15,000 child refugees to benefit from Vodafone Foundation's Instant Classroom
The Vodafone Foundation Instant Classroom has been specifically designed for areas where electricity and internet connectivity are unreliable or non-existent and will be deployed in partnership with UNHCR's Innovation and Education units.
The Instant Classroom is shipped in a secure and robust 52kg case which is equipped with a laptop, 25 tablets pre-loaded with educational software, a projector, a speaker and a hotspot modem with 3G connectivity. The tablets can connect to the laptop locally, enabling teachers to deliver content and applications to students without the need to access the internet.
All the components of the Vodafone Foundation Instant Classroom can be charged simultaneously from a single power source while the case is locked. After 6-8 hours of charging time, the Instant Classroom can be used for a full day in a classroom without access to electricity.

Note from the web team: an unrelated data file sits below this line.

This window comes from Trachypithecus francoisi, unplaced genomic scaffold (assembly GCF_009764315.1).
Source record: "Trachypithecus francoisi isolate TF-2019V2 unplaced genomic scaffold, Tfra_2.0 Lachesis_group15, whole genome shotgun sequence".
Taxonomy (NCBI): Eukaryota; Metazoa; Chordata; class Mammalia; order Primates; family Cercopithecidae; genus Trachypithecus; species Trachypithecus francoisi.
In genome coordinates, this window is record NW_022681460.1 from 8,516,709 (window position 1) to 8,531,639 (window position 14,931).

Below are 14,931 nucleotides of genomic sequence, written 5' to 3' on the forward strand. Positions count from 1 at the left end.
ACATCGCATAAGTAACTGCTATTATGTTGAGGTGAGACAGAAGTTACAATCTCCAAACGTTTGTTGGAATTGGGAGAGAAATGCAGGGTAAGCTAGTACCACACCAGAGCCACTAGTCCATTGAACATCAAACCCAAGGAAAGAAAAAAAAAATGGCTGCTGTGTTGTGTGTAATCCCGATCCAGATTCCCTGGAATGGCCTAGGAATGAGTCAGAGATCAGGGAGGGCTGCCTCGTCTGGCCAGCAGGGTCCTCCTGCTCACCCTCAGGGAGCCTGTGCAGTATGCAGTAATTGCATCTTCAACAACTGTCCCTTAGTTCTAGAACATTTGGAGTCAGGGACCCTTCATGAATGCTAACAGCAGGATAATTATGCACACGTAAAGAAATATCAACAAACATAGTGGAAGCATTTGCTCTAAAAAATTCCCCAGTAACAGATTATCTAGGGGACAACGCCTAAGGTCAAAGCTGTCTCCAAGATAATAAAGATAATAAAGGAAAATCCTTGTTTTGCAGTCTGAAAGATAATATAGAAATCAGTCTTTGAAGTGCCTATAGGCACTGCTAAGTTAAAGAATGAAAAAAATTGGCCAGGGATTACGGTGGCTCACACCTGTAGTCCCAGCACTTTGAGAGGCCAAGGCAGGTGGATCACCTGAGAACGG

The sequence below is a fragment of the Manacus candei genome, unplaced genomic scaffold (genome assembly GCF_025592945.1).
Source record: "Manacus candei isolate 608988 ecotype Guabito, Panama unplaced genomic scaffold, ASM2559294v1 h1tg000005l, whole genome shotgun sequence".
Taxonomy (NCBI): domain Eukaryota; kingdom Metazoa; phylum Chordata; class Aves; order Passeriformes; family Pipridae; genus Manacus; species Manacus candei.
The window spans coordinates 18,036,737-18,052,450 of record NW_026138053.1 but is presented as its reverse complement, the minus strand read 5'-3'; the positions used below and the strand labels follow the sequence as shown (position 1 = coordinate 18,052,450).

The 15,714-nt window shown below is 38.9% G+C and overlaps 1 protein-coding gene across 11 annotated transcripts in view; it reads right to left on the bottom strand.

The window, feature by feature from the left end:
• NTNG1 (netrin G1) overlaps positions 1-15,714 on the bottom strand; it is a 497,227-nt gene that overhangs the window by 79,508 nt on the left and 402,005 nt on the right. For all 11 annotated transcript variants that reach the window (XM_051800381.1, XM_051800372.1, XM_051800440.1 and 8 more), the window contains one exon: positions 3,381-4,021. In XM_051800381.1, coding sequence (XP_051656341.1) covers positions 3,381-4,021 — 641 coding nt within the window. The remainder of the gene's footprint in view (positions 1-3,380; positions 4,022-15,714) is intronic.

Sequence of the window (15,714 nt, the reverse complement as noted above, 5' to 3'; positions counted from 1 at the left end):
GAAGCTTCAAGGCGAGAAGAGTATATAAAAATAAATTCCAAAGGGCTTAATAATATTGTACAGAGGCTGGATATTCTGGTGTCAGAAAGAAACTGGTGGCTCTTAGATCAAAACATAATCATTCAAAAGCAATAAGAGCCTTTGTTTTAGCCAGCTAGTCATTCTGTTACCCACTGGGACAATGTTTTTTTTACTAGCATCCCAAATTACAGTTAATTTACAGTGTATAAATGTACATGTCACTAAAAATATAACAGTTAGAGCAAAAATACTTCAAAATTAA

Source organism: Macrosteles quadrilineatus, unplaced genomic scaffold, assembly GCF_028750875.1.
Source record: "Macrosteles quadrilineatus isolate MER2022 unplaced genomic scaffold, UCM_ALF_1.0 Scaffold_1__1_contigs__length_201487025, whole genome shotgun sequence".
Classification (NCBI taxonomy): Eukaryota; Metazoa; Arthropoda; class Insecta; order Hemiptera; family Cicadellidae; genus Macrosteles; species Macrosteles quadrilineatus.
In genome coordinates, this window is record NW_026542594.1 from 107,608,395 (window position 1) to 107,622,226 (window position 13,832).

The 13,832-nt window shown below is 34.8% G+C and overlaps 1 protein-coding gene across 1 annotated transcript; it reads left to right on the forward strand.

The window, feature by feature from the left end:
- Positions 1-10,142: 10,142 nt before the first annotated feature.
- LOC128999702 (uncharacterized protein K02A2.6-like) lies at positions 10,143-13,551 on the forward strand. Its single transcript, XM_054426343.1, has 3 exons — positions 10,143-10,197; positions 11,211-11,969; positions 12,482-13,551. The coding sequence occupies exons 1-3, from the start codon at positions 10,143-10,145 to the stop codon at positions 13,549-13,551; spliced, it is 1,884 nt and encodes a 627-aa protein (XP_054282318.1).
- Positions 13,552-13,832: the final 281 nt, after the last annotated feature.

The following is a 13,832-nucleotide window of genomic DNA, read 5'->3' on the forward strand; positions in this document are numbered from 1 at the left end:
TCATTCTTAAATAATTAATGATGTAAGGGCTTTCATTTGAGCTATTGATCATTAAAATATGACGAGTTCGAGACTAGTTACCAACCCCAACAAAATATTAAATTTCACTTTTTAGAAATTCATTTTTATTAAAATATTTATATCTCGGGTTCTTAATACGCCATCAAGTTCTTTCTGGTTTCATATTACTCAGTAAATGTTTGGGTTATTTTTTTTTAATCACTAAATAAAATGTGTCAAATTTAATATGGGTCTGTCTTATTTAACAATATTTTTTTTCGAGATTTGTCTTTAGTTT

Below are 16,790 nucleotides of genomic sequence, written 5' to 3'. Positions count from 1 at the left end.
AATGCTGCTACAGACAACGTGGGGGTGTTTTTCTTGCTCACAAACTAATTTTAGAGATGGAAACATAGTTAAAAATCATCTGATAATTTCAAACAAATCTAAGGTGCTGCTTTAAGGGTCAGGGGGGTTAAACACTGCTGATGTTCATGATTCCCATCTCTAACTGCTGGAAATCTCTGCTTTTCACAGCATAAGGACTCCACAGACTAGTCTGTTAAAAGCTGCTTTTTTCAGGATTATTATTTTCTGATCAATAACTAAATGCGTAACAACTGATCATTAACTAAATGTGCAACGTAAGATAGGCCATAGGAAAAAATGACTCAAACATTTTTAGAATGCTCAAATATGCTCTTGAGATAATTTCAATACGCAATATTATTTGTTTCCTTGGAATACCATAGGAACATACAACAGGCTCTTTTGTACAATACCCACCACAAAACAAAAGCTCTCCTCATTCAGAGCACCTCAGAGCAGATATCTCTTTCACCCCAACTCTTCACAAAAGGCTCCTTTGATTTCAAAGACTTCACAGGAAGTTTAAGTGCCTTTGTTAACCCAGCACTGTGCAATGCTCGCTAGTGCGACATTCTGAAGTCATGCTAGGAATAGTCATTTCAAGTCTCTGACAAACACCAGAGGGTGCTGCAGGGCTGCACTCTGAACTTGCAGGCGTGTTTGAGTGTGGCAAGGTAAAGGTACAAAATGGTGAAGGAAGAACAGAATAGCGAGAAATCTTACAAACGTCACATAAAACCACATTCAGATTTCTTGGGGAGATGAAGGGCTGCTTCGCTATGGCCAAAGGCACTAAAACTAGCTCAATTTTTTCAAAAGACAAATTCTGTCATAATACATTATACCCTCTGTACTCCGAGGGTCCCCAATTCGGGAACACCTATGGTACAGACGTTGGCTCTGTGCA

Over the next year, the Vodafone Foundation Instant Classroom will be deployed to 12 schools in refugee settlements in Kakuma in Kenya, in the Nyarungusu refugee settlement in Tanzania and in the Equatorial Region in the Democratic Republic of Congo.
Instant Classroom will this year provide up to 15,000 children and young adults aged from 7 to 20 with advanced teaching aids that are currently only available in a minority of schools in developed nations.
The Instant Classroom builds on the Vodafone Foundation's experience with tablet-based learning programmes. In 2014, the Vodafone Foundation worked with UNHCR's Education and Innovation units to develop the Instant Network Schools programme, which introduced tablet-based learning to around 18,000 pupils in the Dadaab refugee settlement in northern Kenya.
Teachers at the Dadaab schools said the tablet-based lessons have been so popular that pupil attendance had increased by an average of 15 per cent.
Over the next two years, the Vodafone Foundation Instant Network Schools programme will be extended to support additional schools in refugee camps in Kenya, Tanzania and the Democratic Republic of Congo with the aim to reach more than 40,000 children and young people. ■